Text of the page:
June 2013
Volume 54, Issue 15
Free
ARVO Annual Meeting Abstract  |   June 2013
The Neuroprotective Effects of Coenzyme Q10 on Retinal Ganglion Cells and Its Reversal of Apoptosis
Author Affiliations & Notes
  • Miles Parnell
    Institute of Ophthalmology, UCL, London, United Kingdom
  • Joana Galvao
    Institute of Ophthalmology, UCL, London, United Kingdom
  • Eduardo Normando
    Institute of Ophthalmology, UCL, London, United Kingdom
  • Shereen Nizari
    Institute of Ophthalmology, UCL, London, United Kingdom
  • Farzana Rahman
    Institute of Ophthalmology, UCL, London, United Kingdom
  • M Francesca Cordeiro
    Institute of Ophthalmology, UCL, London, United Kingdom
  • Footnotes
    Commercial Relationships Miles Parnell, None; Joana Galvao, None; Eduardo Normando, None; Shereen Nizari, None; Farzana Rahman, None; M Francesca Cordeiro, application (P)
  • Footnotes
    Support None
Investigative Ophthalmology & Visual Science June 2013, Vol.54, 411. doi:
  • Views
  • Share
  • Tools
    • Alerts
      ×
      This feature is available to authenticated users only.
      Sign In or Create an Account ×
    • Get Citation

      Miles Parnell, Joana Galvao, Eduardo Normando, Shereen Nizari, Farzana Rahman, M Francesca Cordeiro; The Neuroprotective Effects of Coenzyme Q10 on Retinal Ganglion Cells and Its Reversal of Apoptosis. Invest. Ophthalmol. Vis. Sci. 2013;54(15):411.

      Download citation file:


      © ARVO (1962-2015); The Authors (2016-present)

      ×
  • Supplements
Abstract

Purpose: Coenzyme Q10 (CoQ10) is an essential cofactor in the electron transport chain as well as a potent antioxidant and has been shown to exhibit neuroprotective properties. In this study we aim to determine whether CoQ10 can protect retinal ganglion cells (RGCs) from a dimethyl sulfoxide (DMSO) induced apoptotic insult in vitro. In addition we aim to demonstrate a CoQ10 induced reversal of apoptosis in RGCs using live cell imaging.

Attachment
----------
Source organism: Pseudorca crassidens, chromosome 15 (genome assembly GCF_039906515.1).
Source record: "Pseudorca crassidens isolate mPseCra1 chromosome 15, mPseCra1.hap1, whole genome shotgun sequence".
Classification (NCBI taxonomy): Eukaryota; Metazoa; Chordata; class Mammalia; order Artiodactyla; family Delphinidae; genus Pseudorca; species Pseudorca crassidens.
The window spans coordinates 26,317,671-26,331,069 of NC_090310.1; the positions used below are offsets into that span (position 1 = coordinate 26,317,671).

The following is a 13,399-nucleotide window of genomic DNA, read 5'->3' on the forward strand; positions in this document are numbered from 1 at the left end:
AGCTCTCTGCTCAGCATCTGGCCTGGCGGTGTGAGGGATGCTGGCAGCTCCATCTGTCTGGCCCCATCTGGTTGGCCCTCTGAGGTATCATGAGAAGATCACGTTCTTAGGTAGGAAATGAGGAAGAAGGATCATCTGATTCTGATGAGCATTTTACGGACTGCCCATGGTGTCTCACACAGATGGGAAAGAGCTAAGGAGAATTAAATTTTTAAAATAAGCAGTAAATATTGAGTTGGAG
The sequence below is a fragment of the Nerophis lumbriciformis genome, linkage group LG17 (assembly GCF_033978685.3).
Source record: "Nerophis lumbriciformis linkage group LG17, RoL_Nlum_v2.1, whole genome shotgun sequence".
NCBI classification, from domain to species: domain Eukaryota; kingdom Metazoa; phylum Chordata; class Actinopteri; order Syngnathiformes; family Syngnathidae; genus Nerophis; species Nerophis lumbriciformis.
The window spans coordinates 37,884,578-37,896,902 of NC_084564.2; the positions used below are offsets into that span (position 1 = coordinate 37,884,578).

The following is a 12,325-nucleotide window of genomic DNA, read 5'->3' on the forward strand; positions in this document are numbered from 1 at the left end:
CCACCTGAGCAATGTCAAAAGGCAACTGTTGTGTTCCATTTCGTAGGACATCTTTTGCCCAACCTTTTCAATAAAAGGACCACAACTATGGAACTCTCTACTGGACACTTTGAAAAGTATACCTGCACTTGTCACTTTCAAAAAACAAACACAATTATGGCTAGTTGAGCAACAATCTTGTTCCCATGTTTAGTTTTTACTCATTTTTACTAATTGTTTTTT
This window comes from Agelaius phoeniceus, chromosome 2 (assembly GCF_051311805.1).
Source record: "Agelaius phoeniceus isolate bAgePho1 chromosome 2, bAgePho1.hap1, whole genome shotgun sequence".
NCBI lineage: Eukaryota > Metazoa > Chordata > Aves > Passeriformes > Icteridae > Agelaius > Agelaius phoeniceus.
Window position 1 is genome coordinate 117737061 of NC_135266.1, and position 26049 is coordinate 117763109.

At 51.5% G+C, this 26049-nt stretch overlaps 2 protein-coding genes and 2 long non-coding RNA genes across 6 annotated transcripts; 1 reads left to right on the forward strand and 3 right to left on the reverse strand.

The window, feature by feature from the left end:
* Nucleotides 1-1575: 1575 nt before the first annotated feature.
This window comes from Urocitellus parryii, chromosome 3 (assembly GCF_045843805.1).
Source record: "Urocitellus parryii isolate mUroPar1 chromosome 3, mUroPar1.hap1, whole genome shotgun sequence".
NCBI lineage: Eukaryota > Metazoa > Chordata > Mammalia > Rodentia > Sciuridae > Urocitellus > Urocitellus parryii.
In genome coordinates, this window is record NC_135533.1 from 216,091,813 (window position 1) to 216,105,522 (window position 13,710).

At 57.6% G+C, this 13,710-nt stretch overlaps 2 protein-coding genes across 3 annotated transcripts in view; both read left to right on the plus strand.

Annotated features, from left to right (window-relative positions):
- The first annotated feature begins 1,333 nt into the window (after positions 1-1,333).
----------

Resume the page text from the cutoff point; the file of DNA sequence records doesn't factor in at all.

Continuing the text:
Methods: Cultured RGC-5s were placed in media containing different concentrations of CoQ10 both as a CoQ10 powder dissolved in sub-toxic concentrations of DMSO (CoQ10 powder) and as a commercially available eyedrop containing α-tocopherol (CoQ10 eyedrop). DMSO was then added at a predetermined toxic dose and the cell viability was assessed at 24 hours using MTT assay. An early stage of apoptosis is phosphatidylersine (PS) exposure which can be visualised using the PS binding protein annexin labelled with the fluorphore fluorescein isothiocyanate (FITC). To assess whether CoQ10 can reverse this, RGCs were pretreated with CoQ10, Hoechst and FITC labelled annexin. The cells were then treated with a DMSO insult and live cell microscopy was used to visualise the morphological changes of the cells.

Results: CoQ10 powder preparation reduced DMSO induced apoptosis in RGCs compared to a non treated control at a concentration of 20μm (p<0.001). COQ10 eyedrops were toxic compared to control (p<0.05). Live cell imaging of RGCs labelled with FITC-annexin to stain PS as an early marker of apoptosis, showed morphological changes of apoptosis of PS exposure, apoptotic blebbing and cell death in response to a DMSO insult. In contrast, RGCs pretreated with 5μm of CoQ10 developed PS exposure to the DMSO insult which receded with CoQ10 and did not progress to apoptotic blebbing suggesting a CoQ10 reversal of apoptosis.

Conclusions: We have demonstrated a neuroprotective effect of CoQ10 on RGCs in vitro which is able to reverse DMSO-induced apoptosis in RGCs. The ability to protect neurons from a variety of insults using CoQ10 would be of enormous benefit not just in glaucoma but in other neurodegenerative diseases.

Keywords: 615 neuroprotection  
×
×

This PDF is available to Subscribers Only

Sign in or purchase a subscription to access this content. ×

You must be signed into an individual account to use this feature.

×